As VR began taking the spotlight, YouTube added support for 360° videos and VR videos on both Android and iOS. This year Google finally added Cardboard support for iOS so iPhone users can join in the YouTube VR fun with the inexpensive Google Cardboard headset. YouTube even streamed the RNC and DNC in 360° this year so viewers could catch up live, as if they were there.
While Twitch is working on improving their VR livestreaming, Seattle-based VREAL is developing a system to allow viewers to be part of the VR world with or without headsets. If it works out, soon everyone will be able to be part of the game, even with a simple 2D television set.
Video gaming was quite obviously the first intended arena for VR. Even a non-techy online magazine like Maxim is highlighting the best VR games of 2016 already. Given the global nature of the eSports industry with over 150 million worldwide frequent viewers, the union between VR and eSports is crucial to the growth of that industry. The recent completion of The International 6 (TI6), the most prestigious DoTA 2 tournament in the world was a notable milestone for VR in sports.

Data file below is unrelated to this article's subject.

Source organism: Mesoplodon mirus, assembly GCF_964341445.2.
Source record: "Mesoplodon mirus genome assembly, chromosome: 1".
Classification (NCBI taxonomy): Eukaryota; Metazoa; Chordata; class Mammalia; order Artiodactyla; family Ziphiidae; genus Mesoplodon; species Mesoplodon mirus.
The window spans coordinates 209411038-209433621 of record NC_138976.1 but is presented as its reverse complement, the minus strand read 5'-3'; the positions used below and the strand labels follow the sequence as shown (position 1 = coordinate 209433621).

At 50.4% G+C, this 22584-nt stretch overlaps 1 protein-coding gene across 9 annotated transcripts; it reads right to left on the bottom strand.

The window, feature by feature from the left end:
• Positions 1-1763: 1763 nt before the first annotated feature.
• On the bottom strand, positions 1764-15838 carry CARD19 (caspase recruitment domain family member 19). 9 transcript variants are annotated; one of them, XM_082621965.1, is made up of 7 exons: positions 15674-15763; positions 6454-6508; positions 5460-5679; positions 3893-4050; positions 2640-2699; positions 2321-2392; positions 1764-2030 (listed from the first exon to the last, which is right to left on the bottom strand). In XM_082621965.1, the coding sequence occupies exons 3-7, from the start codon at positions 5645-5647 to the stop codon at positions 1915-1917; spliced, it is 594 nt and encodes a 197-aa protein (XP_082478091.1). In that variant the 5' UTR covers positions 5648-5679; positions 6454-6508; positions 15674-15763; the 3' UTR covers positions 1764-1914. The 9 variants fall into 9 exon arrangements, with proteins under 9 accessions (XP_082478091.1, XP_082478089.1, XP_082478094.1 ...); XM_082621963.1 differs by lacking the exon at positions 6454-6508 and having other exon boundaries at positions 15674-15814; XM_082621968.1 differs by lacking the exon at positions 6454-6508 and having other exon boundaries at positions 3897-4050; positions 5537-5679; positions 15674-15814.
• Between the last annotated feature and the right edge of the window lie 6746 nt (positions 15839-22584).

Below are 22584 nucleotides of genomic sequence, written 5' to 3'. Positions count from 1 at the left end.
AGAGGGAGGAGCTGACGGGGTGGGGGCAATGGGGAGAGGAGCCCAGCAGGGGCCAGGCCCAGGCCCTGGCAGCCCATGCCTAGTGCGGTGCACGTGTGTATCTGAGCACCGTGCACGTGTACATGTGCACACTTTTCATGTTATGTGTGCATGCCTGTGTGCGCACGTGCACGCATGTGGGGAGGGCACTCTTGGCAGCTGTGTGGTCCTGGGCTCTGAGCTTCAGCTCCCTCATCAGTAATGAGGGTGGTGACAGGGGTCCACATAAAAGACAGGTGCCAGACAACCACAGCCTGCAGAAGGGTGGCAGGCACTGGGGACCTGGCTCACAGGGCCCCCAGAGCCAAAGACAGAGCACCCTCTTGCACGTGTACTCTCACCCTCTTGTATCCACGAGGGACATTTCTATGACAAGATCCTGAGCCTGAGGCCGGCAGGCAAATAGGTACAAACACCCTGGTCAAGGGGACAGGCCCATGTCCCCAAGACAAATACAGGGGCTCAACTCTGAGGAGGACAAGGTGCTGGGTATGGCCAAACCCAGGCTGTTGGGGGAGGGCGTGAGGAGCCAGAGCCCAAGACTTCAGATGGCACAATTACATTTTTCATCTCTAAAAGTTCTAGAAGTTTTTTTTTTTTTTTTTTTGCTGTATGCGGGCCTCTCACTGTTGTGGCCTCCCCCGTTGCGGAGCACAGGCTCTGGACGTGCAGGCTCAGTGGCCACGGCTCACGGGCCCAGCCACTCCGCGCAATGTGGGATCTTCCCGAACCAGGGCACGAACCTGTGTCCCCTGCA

For this tournament, where the prize was valued at over $20 million, Valve introduced the DoTA VR Hub, allowing fans to watch every game in three unique VR modes: from the arena with thousands of other fans, from a birds eye view as if you were flying above the tournament, or from the middle of the combat arena at true scale. This sets precedence for every other eSports tournament in the future.
It’s not just eSports video games are using current VR technology to enhance playing and viewership; online casino and poker games can also benefit from the social aspect VR can add to gaming. Currently the largest online poker organization, PokerStars offers livestreamed games, where a player has the ability to join a live game with real-life croupiers and dealers from the comfort of their living room. With over 60 million users and over 168,000 online playing live at any given time, the addition of virtual reality could transport a player to the poker rooms of Vegas or Monte Carlo in an even more realistic experience. The possibilities are endless.